Yoshi Touch & Go

Game review by
Jinny Gudmundsen, Common Sense Media
Yoshi Touch & Go Game Poster Image
An exciting way to play handheld video games!

Parents say

age 4+
Based on 1 review

Kids say

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A lot or a little?

The parents' guide to what's in this game.

Positive Messages
Violence & Scariness

What parents need to know

Parents need to know that this game requires kids to think creatively before they draw. They control the action by drawing items that are incorporated into the video game.

User Reviews

  • Parents say
  • Kids say
Parent of a 2, 3, 4, 11, 11, and 15-year-old Written bylover4 May 31, 2009

i love it common sence

i love it i love it loves me you
Teen, 14 years old Written bykaratedude April 9, 2008
Teen, 15 years old Written byBirdybird April 9, 2008

The most boring game i ever played

This was the most boring game i ever played. I picked it up and put it back down within 5 minutes. Since then, i have never played it again. I wouldnt recommend... Continue reading

What's it about?

YOSHI TOUCH & GO for Nintendo DS offers an exciting way to play handheld video games. Instead of using a multi-directional control pad, kids use a stylus on the system's touch-sensitive screen and they blow into its microphone. There are two basic games: In the first, a stork accidentally drops Baby Mario midflight and kids draw cloud puffs to redirect his descent. In the second, Yoshi, the dinosaur, catches Baby Mario and they careen over the landscape to meet the stork.

In the first, a vertical descent game, kids direct Mario toward point-awarding coins and away from airborne enemies -- they can draw circles around enemies to trap them in balloons. If kids get carried away and draw too many clouds, they can clear the screen by blowing on the system's microphone. In the second game, kids use the stylus to draw cloud paths to protect Yoshi and Baby Mario. Tapping with the stylus can make Yoshi jump and throw eggs at the enemies.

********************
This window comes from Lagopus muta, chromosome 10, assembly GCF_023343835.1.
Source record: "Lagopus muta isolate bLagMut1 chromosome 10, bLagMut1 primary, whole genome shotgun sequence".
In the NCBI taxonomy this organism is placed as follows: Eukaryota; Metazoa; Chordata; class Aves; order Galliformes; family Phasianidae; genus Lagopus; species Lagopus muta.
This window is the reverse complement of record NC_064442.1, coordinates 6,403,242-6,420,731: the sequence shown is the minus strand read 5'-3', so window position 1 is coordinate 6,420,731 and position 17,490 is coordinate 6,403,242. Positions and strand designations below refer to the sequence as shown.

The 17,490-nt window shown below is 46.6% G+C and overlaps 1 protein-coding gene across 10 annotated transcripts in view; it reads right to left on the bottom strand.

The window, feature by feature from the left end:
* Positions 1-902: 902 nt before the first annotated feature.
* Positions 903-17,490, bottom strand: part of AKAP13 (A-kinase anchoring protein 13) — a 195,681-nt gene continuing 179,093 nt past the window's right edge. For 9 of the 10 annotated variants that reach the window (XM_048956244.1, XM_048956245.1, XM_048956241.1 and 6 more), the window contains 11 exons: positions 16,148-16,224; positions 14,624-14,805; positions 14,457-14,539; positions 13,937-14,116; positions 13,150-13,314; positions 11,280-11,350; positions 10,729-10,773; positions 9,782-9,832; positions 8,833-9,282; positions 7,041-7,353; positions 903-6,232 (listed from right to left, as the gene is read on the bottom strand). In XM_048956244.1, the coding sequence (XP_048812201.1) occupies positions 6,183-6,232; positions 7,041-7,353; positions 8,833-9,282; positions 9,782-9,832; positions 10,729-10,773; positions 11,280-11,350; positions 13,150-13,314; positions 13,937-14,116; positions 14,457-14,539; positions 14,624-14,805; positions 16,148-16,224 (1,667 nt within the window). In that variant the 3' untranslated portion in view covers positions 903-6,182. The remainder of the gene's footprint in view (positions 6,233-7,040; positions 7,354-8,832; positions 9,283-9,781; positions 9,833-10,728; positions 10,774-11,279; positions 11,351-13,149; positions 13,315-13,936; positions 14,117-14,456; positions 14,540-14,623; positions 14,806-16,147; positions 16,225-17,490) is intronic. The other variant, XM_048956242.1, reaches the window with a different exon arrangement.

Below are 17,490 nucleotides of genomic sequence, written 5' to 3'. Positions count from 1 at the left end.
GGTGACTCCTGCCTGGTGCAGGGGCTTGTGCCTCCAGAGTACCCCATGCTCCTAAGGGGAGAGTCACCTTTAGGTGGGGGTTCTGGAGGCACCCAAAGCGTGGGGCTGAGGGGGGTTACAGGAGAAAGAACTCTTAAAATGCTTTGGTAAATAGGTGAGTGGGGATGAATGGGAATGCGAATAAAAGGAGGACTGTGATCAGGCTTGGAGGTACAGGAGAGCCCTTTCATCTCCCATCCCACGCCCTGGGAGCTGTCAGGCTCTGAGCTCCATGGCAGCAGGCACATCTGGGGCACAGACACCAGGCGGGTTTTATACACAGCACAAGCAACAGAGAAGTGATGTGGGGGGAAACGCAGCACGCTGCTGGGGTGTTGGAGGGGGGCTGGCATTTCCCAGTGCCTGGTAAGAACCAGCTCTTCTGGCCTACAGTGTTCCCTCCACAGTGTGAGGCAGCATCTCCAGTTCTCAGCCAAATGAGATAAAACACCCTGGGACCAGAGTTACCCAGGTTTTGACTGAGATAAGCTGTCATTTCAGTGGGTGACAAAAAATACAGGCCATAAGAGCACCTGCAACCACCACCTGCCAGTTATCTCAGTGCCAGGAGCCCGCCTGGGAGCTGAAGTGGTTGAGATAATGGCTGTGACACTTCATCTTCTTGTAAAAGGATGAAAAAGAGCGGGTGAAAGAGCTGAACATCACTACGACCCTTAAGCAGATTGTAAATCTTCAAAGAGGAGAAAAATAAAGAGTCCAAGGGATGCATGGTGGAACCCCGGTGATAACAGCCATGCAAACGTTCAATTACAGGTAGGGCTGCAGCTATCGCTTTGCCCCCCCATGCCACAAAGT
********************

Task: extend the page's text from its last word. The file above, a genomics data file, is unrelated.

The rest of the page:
Is it any good?

Initially, kid-testers loved the novelty of the two games. They also prized the frenetic fun of playing the wireless two-person mode (which requires two Nintendo DS systems but only one copy of the game). While there are five modes in which to earn points, there are only two basic games. The novelty wears off relatively quickly because neither game has a compelling story nor progressive levels.

The Bottom Line: Yoshi Touch & Go is rich in originality but light on content. If you own two Nintendo DS systems, the two-player game is perfect for carpools or car trips -- at least for a while.

Talk to your kids about ...

  • Families can talk about the unique gameplay. What techniques are the most fun? Using this game as inspiration, think of what game you would develop using the tools utilized in this game.

Game details

  • Platforms: Nintendo DS
  • Price: $30
  • Available online? Not available online
  • Developer: Nintendo
  • Release date: April 11, 2005
  • Genre: Arcade
  • ESRB rating: E
  • Last updated: August 25, 2016

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